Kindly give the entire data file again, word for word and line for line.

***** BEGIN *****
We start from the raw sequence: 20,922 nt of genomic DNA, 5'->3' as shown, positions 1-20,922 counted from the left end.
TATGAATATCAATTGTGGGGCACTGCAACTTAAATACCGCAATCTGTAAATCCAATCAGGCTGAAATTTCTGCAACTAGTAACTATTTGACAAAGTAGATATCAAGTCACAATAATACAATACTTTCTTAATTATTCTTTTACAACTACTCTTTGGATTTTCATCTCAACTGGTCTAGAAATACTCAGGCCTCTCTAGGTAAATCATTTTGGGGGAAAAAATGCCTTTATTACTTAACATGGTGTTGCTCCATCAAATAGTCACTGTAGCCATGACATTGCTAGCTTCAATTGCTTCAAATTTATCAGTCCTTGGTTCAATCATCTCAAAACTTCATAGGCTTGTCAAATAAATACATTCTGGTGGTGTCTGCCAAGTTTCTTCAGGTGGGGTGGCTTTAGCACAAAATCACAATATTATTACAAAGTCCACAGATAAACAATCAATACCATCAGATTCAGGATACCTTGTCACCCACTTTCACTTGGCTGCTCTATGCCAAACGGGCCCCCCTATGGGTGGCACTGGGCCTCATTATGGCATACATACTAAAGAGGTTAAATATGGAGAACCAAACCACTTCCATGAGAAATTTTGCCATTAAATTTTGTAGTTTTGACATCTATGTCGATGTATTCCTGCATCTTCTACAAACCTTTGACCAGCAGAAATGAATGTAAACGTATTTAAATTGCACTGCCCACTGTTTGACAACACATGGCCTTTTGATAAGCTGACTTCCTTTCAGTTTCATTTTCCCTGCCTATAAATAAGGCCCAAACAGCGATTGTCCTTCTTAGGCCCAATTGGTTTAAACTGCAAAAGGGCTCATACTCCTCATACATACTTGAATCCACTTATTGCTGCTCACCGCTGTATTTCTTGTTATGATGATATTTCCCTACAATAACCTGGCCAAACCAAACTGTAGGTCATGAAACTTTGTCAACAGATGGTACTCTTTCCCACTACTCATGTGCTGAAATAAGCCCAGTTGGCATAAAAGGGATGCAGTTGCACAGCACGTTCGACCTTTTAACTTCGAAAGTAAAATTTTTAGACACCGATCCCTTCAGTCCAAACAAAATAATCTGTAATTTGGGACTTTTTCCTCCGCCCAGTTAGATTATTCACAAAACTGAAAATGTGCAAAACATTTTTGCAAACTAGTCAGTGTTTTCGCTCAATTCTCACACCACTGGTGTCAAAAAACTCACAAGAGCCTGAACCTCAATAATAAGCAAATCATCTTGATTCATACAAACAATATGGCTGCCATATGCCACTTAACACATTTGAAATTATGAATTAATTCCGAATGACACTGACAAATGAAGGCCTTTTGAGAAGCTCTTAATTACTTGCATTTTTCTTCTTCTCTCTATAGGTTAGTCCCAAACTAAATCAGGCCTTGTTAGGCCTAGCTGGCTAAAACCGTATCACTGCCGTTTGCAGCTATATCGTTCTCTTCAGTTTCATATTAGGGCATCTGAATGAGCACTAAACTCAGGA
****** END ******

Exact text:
We start from the raw sequence: 20,922 nt of genomic DNA, 5'->3' as shown, positions 1-20,922 counted from the left end.
TATGAATATCAATTGTGGGGCACTGCAACTTAAATACCGCAATCTGTAAATCCAATCAGGCTGAAATTTCTGCAACTAGTAACTATTTGACAAAGTAGATATCAAGTCACAATAATACAATACTTTCTTAATTATTCTTTTACAACTACTCTTTGGATTTTCATCTCAACTGGTCTAGAAATACTCAGGCCTCTCTAGGTAAATCATTTTGGGGGAAAAAATGCCTTTATTACTTAACATGGTGTTGCTCCATCAAATAGTCACTGTAGCCATGACATTGCTAGCTTCAATTGCTTCAAATTTATCAGTCCTTGGTTCAATCATCTCAAAACTTCATAGGCTTGTCAAATAAATACATTCTGGTGGTGTCTGCCAAGTTTCTTCAGGTGGGGTGGCTTTAGCACAAAATCACAATATTATTACAAAGTCCACAGATAAACAATCAATACCATCAGATTCAGGATACCTTGTCACCCACTTTCACTTGGCTGCTCTATGCCAAACGGGCCCCCCTATGGGTGGCACTGGGCCTCATTATGGCATACATACTAAAGAGGTTAAATATGGAGAACCAAACCACTTCCATGAGAAATTTTGCCATTAAATTTTGTAGTTTTGACATCTATGTCGATGTATTCCTGCATCTTCTACAAACCTTTGACCAGCAGAAATGAATGTAAACGTATTTAAATTGCACTGCCCACTGTTTGACAACACATGGCCTTTTGATAAGCTGACTTCCTTTCAGTTTCATTTTCCCTGCCTATAAATAAGGCCCAAACAGCGATTGTCCTTCTTAGGCCCAATTGGTTTAAACTGCAAAAGGGCTCATACTCCTCATACATACTTGAATCCACTTATTGCTGCTCACCGCTGTATTTCTTGTTATGATGATATTTCCCTACAATAACCTGGCCAAACCAAACTGTAGGTCATGAAACTTTGTCAACAGATGGTACTCTTTCCCACTACTCATGTGCTGAAATAAGCCCAGTTGGCATAAAAGGGATGCAGTTGCACAGCACGTTCGACCTTTTAACTTCGAAAGTAAAATTTTTAGACACCGATCCCTTCAGTCCAAACAAAATAATCTGTAATTTGGGACTTTTTCCTCCGCCCAGTTAGATTATTCACAAAACTGAAAATGTGCAAAACATTTTTGCAAACTAGTCAGTGTTTTCGCTCAATTCTCACACCACTGGTGTCAAAAAACTCACAAGAGCCTGAACCTCAATAATAAGCAAATCATCTTGATTCATACAAACAATATGGCTGCCATATGCCACTTAACACATTTGAAATTATGAATTAATTCCGAATGACACTGACAAATGAAGGCCTTTTGAGAAGCTCTTAATTACTTGCATTTTTCTTCTTCTCTCTATAGGTTAGTCCCAAACTAAATCAGGCCTTGTTAGGCCTAGCTGGCTAAAACCGTATCACTGCCGTTTGCAGCTATATCGTTCTCTTCAGTTTCATATTAGGGCATCTGAATGAGCACTAAACTCAGGA